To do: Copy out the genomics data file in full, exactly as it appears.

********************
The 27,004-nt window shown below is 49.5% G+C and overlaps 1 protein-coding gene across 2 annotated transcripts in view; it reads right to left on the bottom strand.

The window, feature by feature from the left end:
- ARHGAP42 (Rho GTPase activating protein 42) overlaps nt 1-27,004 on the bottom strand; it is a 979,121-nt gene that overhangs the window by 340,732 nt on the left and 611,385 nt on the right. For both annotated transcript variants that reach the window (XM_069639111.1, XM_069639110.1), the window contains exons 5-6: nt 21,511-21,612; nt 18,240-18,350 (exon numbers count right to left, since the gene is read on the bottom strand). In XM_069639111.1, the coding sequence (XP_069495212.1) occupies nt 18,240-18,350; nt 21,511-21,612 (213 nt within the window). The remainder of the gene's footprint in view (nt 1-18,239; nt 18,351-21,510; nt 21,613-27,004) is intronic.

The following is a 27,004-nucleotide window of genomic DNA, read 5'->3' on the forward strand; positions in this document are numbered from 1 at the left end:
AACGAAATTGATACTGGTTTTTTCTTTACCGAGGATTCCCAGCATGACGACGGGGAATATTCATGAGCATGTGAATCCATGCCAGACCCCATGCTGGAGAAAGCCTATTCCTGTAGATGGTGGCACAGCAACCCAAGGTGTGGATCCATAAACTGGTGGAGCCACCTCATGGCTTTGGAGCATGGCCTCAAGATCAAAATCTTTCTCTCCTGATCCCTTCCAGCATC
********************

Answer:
The 27,004-nt window shown below is 49.5% G+C and overlaps 1 protein-coding gene across 2 annotated transcripts in view; it reads right to left on the bottom strand.

The window, feature by feature from the left end:
- ARHGAP42 (Rho GTPase activating protein 42) overlaps nt 1-27,004 on the bottom strand; it is a 979,121-nt gene that overhangs the window by 340,732 nt on the left and 611,385 nt on the right. For both annotated transcript variants that reach the window (XM_069639111.1, XM_069639110.1), the window contains exons 5-6: nt 21,511-21,612; nt 18,240-18,350 (exon numbers count right to left, since the gene is read on the bottom strand). In XM_069639111.1, the coding sequence (XP_069495212.1) occupies nt 18,240-18,350; nt 21,511-21,612 (213 nt within the window). The remainder of the gene's footprint in view (nt 1-18,239; nt 18,351-21,510; nt 21,613-27,004) is intronic.

The following is a 27,004-nucleotide window of genomic DNA, read 5'->3' on the forward strand; positions in this document are numbered from 1 at the left end:
AACGAAATTGATACTGGTTTTTTCTTTACCGAGGATTCCCAGCATGACGACGGGGAATATTCATGAGCATGTGAATCCATGCCAGACCCCATGCTGGAGAAAGCCTATTCCTGTAGATGGTGGCACAGCAACCCAAGGTGTGGATCCATAAACTGGTGGAGCCACCTCATGGCTTTGGAGCATGGCCTCAAGATCAAAATCTTTCTCTCCTGATCCCTTCCAGCATC